Topkapi Palace is highly recommended – one needs at least a full day to visit. This palace was home to Ottaman sultans for many centuries and is one of the primary attractions in Istanbul. The palace was built in the mid 1400’s. Admission is organized by three main sections: main palace, Harem and the Treasury. All of these sections are well worth seeing; the downside is that it costs money to get into each section. Discounts apply for students holding active student ID cards.
The main palace is a collection of courts, kitchens, and a variety of special rooms all surrounding garden courtyards and open spaces. Many historical governmental items are on display including clothing, weaponry, paintings, silverware and porcelain. The archaeology exhibits rotate several times a year.
The Harem is quite interesting – only visited on a guided tour. Over three hundred rooms exist in the Harem; tours will only touch on a small number of these. Some of the walls are exquisitely painted and or laid in beautiful tile. Visitors will see the main greeting rooms and the private rooms all on the first level.
The treasury is also well worth visiting. Inside is an amazing collection of gold, silver and gemstones. The highlight of the treasury is an 86 carat diamond which is surrounded by numerous other smaller stones. A 7 pound uncut emerald is also worth seeing as are the incredible displays of golden crowns.
Grand Bazaar is a collection of over 4500 shops – with this many shops located in one area its quite easy to get lost (part of the fun of shopping here :). The main walkways of this bazaar tend to be a little more touristy than the side alleys and as a result the prices are a little higher. Try to walk down some of the less visited back alleys for an authentic Grand Bazaar experience.
Bargaining is accepted unless the shops indicate “fixed price”. Jewelry, carpets, Turkish Nargile (water smoking pipes), Turkish antiquities, clothing, kitchen items, and most anything you can think of are sold within its large confines. Be very very careful with your money, purse, wallet, camera or any other valuable you are carrying here. I have heard several stories from friends who have had their valuables stolen here. Some of the vendors can also become verbally aggressive with trying to sell you their wares. If you are interested in something, shop around for it and remember, always bargain.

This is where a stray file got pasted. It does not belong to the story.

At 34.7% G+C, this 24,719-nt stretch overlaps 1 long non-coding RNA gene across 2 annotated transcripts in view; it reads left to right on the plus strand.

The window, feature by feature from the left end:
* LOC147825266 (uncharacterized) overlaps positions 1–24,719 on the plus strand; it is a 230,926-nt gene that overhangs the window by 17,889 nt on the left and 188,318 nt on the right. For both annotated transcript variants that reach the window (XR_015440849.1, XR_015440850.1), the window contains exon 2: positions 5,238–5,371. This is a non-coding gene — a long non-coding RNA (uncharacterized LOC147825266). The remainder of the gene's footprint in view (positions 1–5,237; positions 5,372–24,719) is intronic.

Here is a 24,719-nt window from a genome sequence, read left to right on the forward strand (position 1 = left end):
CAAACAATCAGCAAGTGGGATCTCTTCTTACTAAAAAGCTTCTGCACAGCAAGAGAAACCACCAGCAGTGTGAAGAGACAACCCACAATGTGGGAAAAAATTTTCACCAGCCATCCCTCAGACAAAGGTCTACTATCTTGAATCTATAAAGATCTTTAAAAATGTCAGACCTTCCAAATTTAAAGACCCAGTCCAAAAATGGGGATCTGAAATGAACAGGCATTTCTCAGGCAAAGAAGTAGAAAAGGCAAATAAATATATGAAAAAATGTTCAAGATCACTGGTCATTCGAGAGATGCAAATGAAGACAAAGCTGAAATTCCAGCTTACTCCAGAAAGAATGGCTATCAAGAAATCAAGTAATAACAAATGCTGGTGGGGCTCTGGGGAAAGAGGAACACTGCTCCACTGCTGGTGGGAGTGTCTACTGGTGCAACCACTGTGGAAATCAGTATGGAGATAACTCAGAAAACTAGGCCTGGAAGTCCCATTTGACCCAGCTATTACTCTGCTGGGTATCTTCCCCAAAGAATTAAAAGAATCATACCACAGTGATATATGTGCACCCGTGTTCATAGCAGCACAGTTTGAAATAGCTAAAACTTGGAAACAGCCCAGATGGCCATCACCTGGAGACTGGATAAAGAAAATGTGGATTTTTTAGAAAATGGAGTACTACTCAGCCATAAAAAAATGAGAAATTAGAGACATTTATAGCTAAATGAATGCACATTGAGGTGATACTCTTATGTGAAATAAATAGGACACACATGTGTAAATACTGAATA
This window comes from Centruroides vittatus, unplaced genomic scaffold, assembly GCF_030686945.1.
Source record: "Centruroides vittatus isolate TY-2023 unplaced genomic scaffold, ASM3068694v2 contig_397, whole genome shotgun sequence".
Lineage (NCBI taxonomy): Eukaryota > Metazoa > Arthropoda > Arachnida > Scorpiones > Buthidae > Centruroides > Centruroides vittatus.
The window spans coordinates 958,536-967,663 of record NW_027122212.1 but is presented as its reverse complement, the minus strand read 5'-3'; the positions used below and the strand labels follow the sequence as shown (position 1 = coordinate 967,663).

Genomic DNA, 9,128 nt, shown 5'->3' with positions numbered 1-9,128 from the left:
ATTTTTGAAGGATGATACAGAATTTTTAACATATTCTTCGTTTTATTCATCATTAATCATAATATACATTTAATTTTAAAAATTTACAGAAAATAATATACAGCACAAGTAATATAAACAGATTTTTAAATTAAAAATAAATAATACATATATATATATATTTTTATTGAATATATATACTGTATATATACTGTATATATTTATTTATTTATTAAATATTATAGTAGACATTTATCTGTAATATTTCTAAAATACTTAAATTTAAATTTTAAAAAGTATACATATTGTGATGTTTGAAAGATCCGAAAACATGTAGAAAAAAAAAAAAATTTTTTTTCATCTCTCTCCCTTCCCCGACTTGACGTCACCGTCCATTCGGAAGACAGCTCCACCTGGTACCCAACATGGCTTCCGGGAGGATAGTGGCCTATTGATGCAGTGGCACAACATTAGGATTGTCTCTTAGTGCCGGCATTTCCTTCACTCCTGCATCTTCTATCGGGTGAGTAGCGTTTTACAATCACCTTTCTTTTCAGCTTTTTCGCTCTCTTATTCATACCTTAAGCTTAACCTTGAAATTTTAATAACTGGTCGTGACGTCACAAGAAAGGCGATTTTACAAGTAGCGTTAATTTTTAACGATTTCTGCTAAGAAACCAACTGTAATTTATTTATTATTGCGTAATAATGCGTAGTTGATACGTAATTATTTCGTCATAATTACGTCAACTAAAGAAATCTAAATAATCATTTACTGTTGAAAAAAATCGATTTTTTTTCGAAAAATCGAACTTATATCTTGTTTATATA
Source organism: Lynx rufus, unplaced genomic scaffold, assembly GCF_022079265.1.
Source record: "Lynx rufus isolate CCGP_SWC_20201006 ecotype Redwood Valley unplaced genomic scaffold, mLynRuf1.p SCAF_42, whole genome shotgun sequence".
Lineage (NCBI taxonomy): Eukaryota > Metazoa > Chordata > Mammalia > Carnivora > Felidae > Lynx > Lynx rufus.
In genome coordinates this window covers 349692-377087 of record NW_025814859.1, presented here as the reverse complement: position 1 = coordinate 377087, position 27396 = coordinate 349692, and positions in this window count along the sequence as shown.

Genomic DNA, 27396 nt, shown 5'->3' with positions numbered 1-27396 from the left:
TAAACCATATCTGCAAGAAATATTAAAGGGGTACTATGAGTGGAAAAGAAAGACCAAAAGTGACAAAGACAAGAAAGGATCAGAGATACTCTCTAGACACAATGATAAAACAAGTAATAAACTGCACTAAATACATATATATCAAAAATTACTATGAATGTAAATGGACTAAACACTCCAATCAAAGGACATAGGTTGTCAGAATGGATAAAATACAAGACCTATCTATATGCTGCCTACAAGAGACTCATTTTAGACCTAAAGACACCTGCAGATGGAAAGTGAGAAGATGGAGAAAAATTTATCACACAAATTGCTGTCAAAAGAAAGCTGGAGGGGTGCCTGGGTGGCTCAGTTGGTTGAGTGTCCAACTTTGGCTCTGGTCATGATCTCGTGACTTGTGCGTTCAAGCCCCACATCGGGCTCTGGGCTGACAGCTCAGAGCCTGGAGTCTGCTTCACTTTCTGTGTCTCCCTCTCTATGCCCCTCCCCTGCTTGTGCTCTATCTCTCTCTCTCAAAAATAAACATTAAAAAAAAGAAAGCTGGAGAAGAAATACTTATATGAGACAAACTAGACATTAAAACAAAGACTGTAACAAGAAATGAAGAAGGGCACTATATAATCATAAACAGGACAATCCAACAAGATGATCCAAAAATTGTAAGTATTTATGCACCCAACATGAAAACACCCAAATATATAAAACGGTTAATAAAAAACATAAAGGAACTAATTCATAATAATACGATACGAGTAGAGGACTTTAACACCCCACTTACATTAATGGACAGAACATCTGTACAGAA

Maiden Tower is one of the smaller less visited highlights of Istanbul. It is located in the Sea of Marmara on a very small Island just off the coast of the Anatolian side of Istanbul. Its amazing to think when you are standing on this island that the original tower was built here in 600BC – that is over 2600 years ago! This is a popular romantic getaway for young Turkish lovers. The current tower contains a restaurant and a bar. A free non alcoholic drink at the bar is included with the price of a ticket. Boats depart from the Anatolian side of Istanbul. Visitors can hike up to the walkway on the top of the tower for excellent panoramic views of Istanbul.
Hidiv Kasri is a large building that sits on a hill. Its worth visiting not only for the intriguing interior halls, but also for the great views of Istanbul across the water. Three main halls include Marble Hall, Konkav Hall and the Crystal Hall. Each contains fountains, carved marble and other artwork.
A nargile smoking restaurant is available outside of the main building. Nargile pipe smoking is becoming more and more popular in Turkey and is a form of ‘water smoking’. There are many different types of flavors you can smoke – these flavors are put in the bowl of the pipe, which leads to hot water – so whenever you inhale you hear a bubbling sound. This restaurant is a good place to meet many young Turkish people. Sometimes live music will be played also; you can request your favorite songs.
Galata Tower is located in the district of Beyoglu and was built in 1348 by Italians. An observation deck is located on top which provides scenic vistas of the Istanbul skyline. One can also eat dinner here, but be sure to bring deep pockets (if you know what we mean). Dinner is a set meal and is very expensive! For more information visit: www.galatatower.net